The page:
The girls only cricket hubs are being held across Sussex and there is a chance to join in over half term.
Sussex Cricket Foundation and the Aldridge Foundation are offering girls the chance to try cricket at a series of events this autumn.
The girls-only Cricket Hubs are already underway at five different locations – the Sir Rod Aldridge Cricket Centre at Brighton Aldridge Community Academy, Portslade Leisure Centre, Plumpton College, Worthing High & The Triangle in Burgess Hill - and will continue for the next nine weeks.
Georgia Adams, who took over as captain of the Sussex Women’s First XI in April, visited Juice last week to talk about the importance of giving girls the chance to find out more about the sport.
Georgia in action at the 1st Central County Ground. Photo courtesy of Sussex County Cricket Club
The 24-year old has worked herself with a lot of the younger players in the side over the years as a coach for Sussex. She spoke about the feedback they have received from the first few events.
"I think so far it's been a brilliant initiative. I've spoken to a number of parents who have said that it's great to take their children down. They get high quality coaching but also it's a chance to make new friends.
"Being a Sussex Women's player through and through, they are brilliant at supporting us from a young age and take it very seriously. On the back of [England Women] winning the World Cup, Women's Cricket is definitely going in the right direction.
"Increase in participation is important but also making the girls realise that if they work hard and pursue it, there is a career in it as well."
Georgia Adams, Captain of Sussex Women's Cricket team.
It's been a memorable 2017 for Women's Cricket, with England clinching the World Cup in a sensational final against India, followed by a successful second Kia Super League season that saw the Final at the County Ground in Hove set a new all-time high attendance record of for domestic Women's Cricket of 3,413.
Georgia believes the exposure the game has received this year will play a part in getting more girls taking up the game.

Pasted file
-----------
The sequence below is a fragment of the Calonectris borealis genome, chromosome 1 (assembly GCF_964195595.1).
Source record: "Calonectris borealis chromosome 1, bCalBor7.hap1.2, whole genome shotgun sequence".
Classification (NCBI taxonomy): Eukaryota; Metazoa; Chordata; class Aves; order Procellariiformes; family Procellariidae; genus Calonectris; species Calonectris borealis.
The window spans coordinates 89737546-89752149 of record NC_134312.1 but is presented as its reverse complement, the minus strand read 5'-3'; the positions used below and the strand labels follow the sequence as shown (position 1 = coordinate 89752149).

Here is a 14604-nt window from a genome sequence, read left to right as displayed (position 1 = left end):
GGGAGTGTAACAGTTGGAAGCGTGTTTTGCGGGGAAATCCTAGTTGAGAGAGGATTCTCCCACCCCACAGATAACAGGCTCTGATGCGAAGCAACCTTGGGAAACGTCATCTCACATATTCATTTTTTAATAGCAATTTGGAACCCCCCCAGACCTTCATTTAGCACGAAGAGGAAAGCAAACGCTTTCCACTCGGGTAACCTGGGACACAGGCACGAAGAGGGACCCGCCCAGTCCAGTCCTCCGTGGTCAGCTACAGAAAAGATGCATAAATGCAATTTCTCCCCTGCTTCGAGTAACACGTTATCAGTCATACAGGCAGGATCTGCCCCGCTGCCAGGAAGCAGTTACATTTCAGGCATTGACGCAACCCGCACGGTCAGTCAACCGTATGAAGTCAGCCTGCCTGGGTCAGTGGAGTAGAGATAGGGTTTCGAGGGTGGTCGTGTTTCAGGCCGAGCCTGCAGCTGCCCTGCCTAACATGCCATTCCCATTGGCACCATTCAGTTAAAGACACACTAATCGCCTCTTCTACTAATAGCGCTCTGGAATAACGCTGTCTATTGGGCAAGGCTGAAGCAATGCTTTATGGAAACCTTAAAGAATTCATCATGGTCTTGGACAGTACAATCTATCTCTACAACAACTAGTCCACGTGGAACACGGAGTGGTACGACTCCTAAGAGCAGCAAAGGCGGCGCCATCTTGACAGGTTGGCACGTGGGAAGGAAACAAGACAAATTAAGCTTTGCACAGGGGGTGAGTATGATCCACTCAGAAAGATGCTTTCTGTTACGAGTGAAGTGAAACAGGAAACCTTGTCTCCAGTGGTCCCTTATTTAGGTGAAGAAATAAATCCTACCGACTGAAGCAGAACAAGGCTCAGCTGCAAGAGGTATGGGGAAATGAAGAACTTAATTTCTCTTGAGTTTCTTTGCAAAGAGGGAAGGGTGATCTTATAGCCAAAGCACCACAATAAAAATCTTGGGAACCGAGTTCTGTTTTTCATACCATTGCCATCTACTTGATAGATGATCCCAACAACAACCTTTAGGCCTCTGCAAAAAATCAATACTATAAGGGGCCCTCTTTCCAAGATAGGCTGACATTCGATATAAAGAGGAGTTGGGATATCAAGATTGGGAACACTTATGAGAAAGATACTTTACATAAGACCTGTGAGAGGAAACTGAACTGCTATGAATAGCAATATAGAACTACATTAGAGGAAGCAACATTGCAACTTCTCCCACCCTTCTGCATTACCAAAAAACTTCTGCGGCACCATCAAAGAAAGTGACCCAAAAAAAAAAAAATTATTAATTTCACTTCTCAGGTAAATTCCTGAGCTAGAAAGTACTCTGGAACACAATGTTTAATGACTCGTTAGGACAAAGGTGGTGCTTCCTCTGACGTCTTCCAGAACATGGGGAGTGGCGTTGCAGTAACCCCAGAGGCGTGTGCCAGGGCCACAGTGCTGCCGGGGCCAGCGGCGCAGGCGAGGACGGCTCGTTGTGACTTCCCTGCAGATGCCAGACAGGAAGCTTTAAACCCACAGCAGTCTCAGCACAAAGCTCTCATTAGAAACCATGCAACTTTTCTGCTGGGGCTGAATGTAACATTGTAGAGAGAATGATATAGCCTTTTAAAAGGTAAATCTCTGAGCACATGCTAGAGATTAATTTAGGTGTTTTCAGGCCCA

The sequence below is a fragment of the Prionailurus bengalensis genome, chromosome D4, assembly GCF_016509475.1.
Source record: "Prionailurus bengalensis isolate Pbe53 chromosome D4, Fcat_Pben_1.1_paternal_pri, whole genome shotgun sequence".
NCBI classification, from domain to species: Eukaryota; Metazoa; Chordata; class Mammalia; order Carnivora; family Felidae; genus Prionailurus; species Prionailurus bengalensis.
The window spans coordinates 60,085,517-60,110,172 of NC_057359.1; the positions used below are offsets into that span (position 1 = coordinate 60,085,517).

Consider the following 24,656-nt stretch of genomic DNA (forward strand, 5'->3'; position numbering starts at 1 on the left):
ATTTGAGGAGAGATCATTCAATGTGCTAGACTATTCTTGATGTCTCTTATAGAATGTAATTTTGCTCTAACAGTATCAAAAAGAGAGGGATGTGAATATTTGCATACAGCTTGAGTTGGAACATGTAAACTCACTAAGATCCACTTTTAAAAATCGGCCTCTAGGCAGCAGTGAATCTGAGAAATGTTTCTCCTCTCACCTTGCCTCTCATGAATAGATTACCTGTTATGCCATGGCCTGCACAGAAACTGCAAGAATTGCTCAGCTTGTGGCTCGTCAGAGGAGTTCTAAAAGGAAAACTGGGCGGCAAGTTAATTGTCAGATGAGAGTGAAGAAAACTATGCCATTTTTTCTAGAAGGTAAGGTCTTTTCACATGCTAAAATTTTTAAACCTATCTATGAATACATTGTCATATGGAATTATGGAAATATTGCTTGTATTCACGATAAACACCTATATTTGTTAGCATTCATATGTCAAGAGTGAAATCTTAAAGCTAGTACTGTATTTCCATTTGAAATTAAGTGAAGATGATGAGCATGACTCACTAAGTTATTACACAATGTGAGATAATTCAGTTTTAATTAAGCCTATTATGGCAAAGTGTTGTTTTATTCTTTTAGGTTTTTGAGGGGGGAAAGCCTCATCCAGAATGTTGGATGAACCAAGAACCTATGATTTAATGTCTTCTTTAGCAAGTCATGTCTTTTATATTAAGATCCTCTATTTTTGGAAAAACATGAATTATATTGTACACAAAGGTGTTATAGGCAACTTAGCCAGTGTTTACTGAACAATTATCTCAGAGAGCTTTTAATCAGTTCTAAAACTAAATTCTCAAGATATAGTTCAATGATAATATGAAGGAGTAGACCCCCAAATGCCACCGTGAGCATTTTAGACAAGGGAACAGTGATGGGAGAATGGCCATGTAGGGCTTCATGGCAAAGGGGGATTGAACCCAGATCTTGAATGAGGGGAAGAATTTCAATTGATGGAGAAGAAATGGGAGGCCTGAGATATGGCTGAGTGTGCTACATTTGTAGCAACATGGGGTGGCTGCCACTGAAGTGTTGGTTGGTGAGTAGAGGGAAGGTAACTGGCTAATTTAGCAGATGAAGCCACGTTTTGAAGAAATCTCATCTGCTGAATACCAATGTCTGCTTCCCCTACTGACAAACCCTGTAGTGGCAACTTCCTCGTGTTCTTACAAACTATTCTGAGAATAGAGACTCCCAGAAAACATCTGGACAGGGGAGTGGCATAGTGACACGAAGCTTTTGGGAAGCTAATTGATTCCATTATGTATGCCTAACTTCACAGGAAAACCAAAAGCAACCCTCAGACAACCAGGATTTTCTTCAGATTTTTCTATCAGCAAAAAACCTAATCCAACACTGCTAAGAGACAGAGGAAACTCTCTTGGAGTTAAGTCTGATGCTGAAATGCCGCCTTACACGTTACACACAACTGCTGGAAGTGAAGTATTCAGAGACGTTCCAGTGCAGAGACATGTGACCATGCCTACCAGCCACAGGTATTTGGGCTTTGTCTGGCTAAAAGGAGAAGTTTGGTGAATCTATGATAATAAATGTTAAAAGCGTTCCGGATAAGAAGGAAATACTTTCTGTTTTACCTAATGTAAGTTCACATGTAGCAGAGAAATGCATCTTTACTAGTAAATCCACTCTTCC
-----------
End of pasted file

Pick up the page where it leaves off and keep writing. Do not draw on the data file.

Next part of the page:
"Everyone has been on a Cricket hype since then. It was a great stage and a great final that just goes to show how good Women's Cricket can be.
"I've spoken to a few of the younger girls and they've been saying 'Oh we went to the final, we saw so-and-so in the final'. It's just nice to see that the game is getting that exposure. Their enjoying it and people are starting to say 'Oh I like Women's Cricket, lets give it a go'.
"A lot of the girls at that age they come into the hub - eight to 16 - are young, ambitious and have got goals. It's nice to hear them talk about Women's sport, and in particular Women's Cricket."
Georgia spoke to Juice about the opportunities for youngsters now
Two hour-long sessions are available at each location each week, one for 8-11 year olds and one for 12-16 year olds. These will give girls the opportunity to try cricket and develop their skills through a series of fun drills and games.
The Sir Rod Aldridge Cricket Centre at Brighton Aldridge Community Academy will also host a four-day holiday camp between Monday 23rd and Thursday 26th October with morning sessions for 8-11 year olds and afternoon sessions for 12-16 year olds.
Space at the Cricket Hubs and holiday camp is limited and those wishing to attend are required to register in advance via the Sussex Cricket Foundation website.
Further information is available from Charlotte Burton on 01273 827117 or firstname.lastname@example.org.